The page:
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News Release

IEEE-USA and IEEE Computer Society Teaming Up to Develop Professional Exam for Software Engineering

WASHINGTON (10 September 2009) — IEEE-USA and the IEEE Computer Society will be working together to develop an examination requested by state licensure boards for prospective use in licensing software engineering professionals.

The National Council of Examiners of Engineering and Surveying (NCEES) approved the development of a Principles and Practice of Engineering examination -- PE exam -- for software engineering in August. NCEES develops and administers the engineering and surveying competency exams used for licensing purposes in all U.S. jurisdictions.

NCEES had received requests for the software engineering exam from engineering licensure boards in 10 states, a requirement that must be met prior to beginning the development of a new exam. These boards contend that because software engineers play a significant and ever-increasing role in the design and operation of safety-critical systems, they should be regulated in the same manner as other engineering disciplines. Projects affecting public safety require licensed engineers to verify that the engineering was done properly.

Software engineers agree. Nearly two-thirds (62.9 percent) of respondents to a September 2008 survey of software engineers conducted by the Computer Society said that they should be licensed if they practice in areas affecting public health, safety and welfare. In addition, 61.5 percent supported development of a path to software engineering licensure through the NCEES Model Law.

The Computer Society has been laying the foundation for greater professionalism in the software engineering field with "The Guide to the Software Engineering Body of Knowledge," or SWEBOK ( http://www2.computer.org/portal/web/swebok), a 2004 guide that established a baseline for knowledge in the field and is now being updated. Under the new ISO/IEC 24773 standard approved in October 2008, all software certifications must conform to SWEBOK. The Computer Society's two certifications -- the entry-level Certified Software Developer Associate credential and the mid-career Certified Software Developer Professional credential (http://www2.computer.org/portal/web/getcertified), are the first two certifications that conform to the new ISO/IEC 24773 standard.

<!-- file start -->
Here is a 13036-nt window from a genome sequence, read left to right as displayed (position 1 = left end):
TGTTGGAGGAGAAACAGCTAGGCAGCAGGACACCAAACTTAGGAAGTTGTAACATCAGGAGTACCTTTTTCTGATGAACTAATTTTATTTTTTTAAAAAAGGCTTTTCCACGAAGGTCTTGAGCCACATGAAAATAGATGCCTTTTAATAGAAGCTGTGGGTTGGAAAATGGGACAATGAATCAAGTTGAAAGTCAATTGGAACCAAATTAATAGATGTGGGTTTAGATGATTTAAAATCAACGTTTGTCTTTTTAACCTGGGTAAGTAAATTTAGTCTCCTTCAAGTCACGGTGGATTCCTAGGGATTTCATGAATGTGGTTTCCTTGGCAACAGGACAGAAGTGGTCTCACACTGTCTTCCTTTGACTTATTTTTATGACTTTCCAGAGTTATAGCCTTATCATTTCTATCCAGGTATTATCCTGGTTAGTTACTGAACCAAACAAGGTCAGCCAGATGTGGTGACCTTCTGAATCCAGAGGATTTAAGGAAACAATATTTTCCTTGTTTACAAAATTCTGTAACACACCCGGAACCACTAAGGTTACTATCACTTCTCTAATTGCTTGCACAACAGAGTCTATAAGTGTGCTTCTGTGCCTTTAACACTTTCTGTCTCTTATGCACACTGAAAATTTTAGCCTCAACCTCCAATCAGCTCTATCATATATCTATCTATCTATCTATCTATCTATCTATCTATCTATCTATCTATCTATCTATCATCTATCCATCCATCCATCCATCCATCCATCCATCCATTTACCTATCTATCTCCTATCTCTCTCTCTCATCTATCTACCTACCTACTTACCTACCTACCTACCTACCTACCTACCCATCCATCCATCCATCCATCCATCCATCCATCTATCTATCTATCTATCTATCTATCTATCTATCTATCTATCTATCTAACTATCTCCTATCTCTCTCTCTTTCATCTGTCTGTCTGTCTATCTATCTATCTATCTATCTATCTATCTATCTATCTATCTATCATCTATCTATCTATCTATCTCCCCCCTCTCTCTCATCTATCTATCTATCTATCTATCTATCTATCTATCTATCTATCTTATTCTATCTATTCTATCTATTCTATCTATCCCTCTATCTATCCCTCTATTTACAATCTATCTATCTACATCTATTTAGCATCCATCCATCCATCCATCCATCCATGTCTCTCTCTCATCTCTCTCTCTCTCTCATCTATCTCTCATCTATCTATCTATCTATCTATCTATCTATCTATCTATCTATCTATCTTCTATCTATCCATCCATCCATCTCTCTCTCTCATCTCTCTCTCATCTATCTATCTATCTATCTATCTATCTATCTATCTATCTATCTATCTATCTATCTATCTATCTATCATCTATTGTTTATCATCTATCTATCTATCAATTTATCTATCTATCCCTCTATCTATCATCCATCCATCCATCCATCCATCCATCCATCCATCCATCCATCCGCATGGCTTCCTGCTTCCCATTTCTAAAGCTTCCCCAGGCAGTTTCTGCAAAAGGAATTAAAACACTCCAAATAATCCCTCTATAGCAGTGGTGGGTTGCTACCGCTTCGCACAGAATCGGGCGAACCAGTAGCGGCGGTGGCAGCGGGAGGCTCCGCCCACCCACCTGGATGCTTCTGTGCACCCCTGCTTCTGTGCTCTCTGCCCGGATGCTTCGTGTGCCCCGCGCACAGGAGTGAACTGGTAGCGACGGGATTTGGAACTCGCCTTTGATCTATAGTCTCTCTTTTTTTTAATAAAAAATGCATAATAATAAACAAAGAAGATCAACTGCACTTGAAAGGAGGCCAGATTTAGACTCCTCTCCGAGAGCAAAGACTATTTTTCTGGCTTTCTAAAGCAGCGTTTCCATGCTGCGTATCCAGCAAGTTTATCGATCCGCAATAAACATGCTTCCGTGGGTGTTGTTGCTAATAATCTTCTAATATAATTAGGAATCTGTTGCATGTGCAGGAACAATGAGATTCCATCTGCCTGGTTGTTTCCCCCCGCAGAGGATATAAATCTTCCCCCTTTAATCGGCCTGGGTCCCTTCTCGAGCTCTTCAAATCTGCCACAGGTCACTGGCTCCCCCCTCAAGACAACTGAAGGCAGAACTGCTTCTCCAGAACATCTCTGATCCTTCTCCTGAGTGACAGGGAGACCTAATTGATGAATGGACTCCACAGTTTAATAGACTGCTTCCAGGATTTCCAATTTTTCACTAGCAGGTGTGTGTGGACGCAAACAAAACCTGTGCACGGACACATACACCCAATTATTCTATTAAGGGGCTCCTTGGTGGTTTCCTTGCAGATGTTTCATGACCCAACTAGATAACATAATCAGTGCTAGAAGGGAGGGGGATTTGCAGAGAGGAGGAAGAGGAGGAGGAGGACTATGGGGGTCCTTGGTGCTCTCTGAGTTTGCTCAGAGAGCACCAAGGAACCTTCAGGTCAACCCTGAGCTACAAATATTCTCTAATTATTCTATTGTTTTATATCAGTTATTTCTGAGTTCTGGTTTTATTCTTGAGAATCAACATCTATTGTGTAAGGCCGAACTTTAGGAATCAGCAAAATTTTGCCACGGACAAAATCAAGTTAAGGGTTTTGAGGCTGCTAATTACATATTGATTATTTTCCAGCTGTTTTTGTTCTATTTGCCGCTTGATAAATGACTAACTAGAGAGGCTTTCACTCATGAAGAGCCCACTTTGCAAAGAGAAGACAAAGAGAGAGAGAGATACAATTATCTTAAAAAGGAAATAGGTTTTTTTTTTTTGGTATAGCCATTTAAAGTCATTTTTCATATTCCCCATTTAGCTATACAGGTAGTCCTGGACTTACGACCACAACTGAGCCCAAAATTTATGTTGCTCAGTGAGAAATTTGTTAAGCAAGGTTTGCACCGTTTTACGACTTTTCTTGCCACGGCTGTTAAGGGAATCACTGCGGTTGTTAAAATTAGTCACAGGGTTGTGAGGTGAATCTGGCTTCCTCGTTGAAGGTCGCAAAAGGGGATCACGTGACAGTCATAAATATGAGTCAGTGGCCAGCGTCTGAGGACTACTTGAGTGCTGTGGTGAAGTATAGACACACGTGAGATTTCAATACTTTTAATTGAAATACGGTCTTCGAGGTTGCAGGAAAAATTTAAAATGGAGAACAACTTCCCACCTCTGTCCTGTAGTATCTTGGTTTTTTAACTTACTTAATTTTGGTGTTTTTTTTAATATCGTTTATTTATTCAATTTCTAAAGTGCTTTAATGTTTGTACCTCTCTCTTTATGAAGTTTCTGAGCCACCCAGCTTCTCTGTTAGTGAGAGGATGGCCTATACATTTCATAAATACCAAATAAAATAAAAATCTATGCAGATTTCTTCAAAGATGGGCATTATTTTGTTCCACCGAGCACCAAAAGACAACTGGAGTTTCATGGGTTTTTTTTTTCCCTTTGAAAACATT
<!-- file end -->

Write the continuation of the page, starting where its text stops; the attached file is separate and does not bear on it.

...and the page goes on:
NCEES expects the software engineering PE exam to take between 24 and 30 months to develop. The Computer Society, NCEES, the National Society of Professional Engineers, IEEE-USA and the Texas Board of Professional Engineers will share the cost of developing and maintaining the exam, and will provide subject matter experts to help develop it.

For NCEES' news release about the exam, go to http://www.ncees.org/news/index.php?release_id=65 .

About IEEE-USA

IEEE-USA advances the public good and promotes the careers and public policy interests of more than 210,000 engineers, scientists and allied professionals who are U.S. members of IEEE. IEEE-USA is part of IEEE, the world’s largest technical professional society with 375,000 members in 160 countries. See http://www.ieeeusa.org.

About the IEEE Computer Society

With nearly 85,000 members, the IEEE Computer Society is the world's leading organization of computing professionals. Founded in 1946, and the largest of the 39 IEEE societies, the Computer Society is dedicated to advancing the theory and application of computer and information-processing technology. The Society serves the information and career-development needs of today's computing researchers and practitioners with technical journals, magazines, conferences, books, conference publications, certifications and online courses. See http://www.computer.org.

Contact: Chris McManes
IEEE-USA Public Relations Manager
Phone: 1 202 530 8356
E-mail: c.mcmanes@ieee.org

Contact: Margo McCall
IEEE Computer Society Digital Newsletter Editor
Phone: 1 714 816 2182
E-mail: mmccall@computer.org

 

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